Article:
A Huntington man with Down syndrome played a small part to help former President George H.W. Bush honor his late wife at her funeral last week.
John Cronin, 22, sells socks through his Melville-based company, John’s Crazy Socks. Bush’s office contacted the company last week, requesting a pair of socks covered in books for the former president to wear in tribute to Barbara Bush’s commitment to literacy, according to Cronin’s father, Mark Cronin.
John’s Crazy Socks rush-delivered a pair of socks designed with stacks of books on them to Bush’s Houston office in time for the funeral Saturday. The Melville company sells the accessory, which is made by ModSock, a company based in Washington state, Mark Cronin said.
Bush was photographed wearing the pair on Saturday at St. Martin’s Episcopal Church in Houston.
“I felt sad for President Bush, but I felt happy that President Bush wore my socks,” John Cronin said. “I wanted him to be happy.”
The 41st president is actually a repeat customer. Bush wore a pair of socks designed by Cronin for World Down Syndrome Day on March 21. Bush later tweeted a photo of himself in the socks, which have a superhero printed on them.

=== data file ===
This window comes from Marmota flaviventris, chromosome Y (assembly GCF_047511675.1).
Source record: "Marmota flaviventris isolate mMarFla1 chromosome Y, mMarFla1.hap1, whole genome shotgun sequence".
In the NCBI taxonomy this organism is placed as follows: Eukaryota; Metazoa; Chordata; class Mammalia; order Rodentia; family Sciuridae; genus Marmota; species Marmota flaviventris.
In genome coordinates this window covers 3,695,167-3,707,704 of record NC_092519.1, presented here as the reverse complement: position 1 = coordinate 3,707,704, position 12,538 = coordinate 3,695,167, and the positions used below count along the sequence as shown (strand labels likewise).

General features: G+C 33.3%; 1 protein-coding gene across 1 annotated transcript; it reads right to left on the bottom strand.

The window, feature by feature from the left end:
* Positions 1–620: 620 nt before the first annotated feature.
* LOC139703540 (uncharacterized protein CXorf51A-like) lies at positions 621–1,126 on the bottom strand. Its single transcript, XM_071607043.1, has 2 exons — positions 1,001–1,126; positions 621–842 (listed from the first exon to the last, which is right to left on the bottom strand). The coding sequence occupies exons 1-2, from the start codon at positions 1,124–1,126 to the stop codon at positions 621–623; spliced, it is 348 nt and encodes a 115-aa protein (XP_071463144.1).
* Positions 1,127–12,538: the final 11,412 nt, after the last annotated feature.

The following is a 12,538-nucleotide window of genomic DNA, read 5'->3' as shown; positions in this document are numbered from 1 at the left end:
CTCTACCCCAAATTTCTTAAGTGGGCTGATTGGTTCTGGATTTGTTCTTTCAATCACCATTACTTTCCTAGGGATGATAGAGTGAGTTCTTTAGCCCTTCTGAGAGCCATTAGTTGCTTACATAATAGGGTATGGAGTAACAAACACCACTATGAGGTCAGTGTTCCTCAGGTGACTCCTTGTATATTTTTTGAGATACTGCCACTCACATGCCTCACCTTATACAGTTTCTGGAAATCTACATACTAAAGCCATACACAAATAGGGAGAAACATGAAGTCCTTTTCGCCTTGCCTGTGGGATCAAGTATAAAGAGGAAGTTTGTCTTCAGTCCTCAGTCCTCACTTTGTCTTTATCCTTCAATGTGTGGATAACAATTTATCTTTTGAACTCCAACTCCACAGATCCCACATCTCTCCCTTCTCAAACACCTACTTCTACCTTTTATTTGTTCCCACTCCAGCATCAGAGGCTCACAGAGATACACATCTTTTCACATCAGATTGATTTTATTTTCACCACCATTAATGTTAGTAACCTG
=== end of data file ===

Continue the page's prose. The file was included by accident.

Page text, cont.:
The Cronins started the company in 2016 to “show what can happen when you give people a chance,” Mark Cronin said. They’ve since expanded to 33 employees, including 15 with “differing abilities.”
Mark Cronin said he’s glad that in this small way, he and his son were able to help the president who signed the Americans with Disabilities Act into law.
“It’s touching that a former president is connected with John in this way,” Mark Cronin said.
Barbara Bush died April 17 at age 92. The former first lady championed literacy during her husband’s time in office, and in 1989 founded the Barbara Bush Foundation for Family Literacy. She was motivated to choose the cause by her son Neil Bush’s dyslexia.
For every pair of book-themed socks it sells, John’s Crazy Socks will donate $2 to the Barbara Bush Foundation for Family Literacy, Mark Cronin said.